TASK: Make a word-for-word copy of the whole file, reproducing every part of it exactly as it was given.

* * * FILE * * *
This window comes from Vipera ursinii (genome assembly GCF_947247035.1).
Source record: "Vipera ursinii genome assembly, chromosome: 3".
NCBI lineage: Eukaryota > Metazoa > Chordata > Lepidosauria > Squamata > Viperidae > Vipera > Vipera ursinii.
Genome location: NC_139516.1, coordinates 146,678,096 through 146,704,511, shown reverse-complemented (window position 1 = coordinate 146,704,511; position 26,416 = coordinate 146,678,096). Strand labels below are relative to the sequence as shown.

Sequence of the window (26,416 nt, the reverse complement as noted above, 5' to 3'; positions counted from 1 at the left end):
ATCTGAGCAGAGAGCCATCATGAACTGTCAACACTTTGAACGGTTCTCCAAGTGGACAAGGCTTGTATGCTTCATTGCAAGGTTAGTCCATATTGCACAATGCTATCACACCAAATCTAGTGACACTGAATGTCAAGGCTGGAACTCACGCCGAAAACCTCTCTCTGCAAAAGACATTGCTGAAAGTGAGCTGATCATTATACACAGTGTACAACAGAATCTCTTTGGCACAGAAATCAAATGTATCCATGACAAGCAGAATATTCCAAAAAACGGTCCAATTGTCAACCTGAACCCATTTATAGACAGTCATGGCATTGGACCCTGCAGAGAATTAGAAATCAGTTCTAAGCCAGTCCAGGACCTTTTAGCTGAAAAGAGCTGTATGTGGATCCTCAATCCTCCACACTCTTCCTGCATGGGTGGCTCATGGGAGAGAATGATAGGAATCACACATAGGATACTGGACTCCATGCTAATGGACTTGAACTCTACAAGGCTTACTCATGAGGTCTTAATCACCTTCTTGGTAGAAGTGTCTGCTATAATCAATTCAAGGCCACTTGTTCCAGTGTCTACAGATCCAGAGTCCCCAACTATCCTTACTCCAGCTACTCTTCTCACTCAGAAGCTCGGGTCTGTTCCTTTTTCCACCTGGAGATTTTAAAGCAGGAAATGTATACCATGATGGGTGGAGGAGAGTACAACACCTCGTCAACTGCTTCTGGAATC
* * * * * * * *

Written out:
This window comes from Vipera ursinii (genome assembly GCF_947247035.1).
Source record: "Vipera ursinii genome assembly, chromosome: 3".
NCBI lineage: Eukaryota > Metazoa > Chordata > Lepidosauria > Squamata > Viperidae > Vipera > Vipera ursinii.
Genome location: NC_139516.1, coordinates 146,678,096 through 146,704,511, shown reverse-complemented (window position 1 = coordinate 146,704,511; position 26,416 = coordinate 146,678,096). Strand labels below are relative to the sequence as shown.

Sequence of the window (26,416 nt, the reverse complement as noted above, 5' to 3'; positions counted from 1 at the left end):
ATCTGAGCAGAGAGCCATCATGAACTGTCAACACTTTGAACGGTTCTCCAAGTGGACAAGGCTTGTATGCTTCATTGCAAGGTTAGTCCATATTGCACAATGCTATCACACCAAATCTAGTGACACTGAATGTCAAGGCTGGAACTCACGCCGAAAACCTCTCTCTGCAAAAGACATTGCTGAAAGTGAGCTGATCATTATACACAGTGTACAACAGAATCTCTTTGGCACAGAAATCAAATGTATCCATGACAAGCAGAATATTCCAAAAAACGGTCCAATTGTCAACCTGAACCCATTTATAGACAGTCATGGCATTGGACCCTGCAGAGAATTAGAAATCAGTTCTAAGCCAGTCCAGGACCTTTTAGCTGAAAAGAGCTGTATGTGGATCCTCAATCCTCCACACTCTTCCTGCATGGGTGGCTCATGGGAGAGAATGATAGGAATCACACATAGGATACTGGACTCCATGCTAATGGACTTGAACTCTACAAGGCTTACTCATGAGGTCTTAATCACCTTCTTGGTAGAAGTGTCTGCTATAATCAATTCAAGGCCACTTGTTCCAGTGTCTACAGATCCAGAGTCCCCAACTATCCTTACTCCAGCTACTCTTCTCACTCAGAAGCTCGGGTCTGTTCCTTTTTCCACCTGGAGATTTTAAAGCAGGAAATGTATACCATGATGGGTGGAGGAGAGTACAACACCTCGTCAACTGCTTCTGGAATC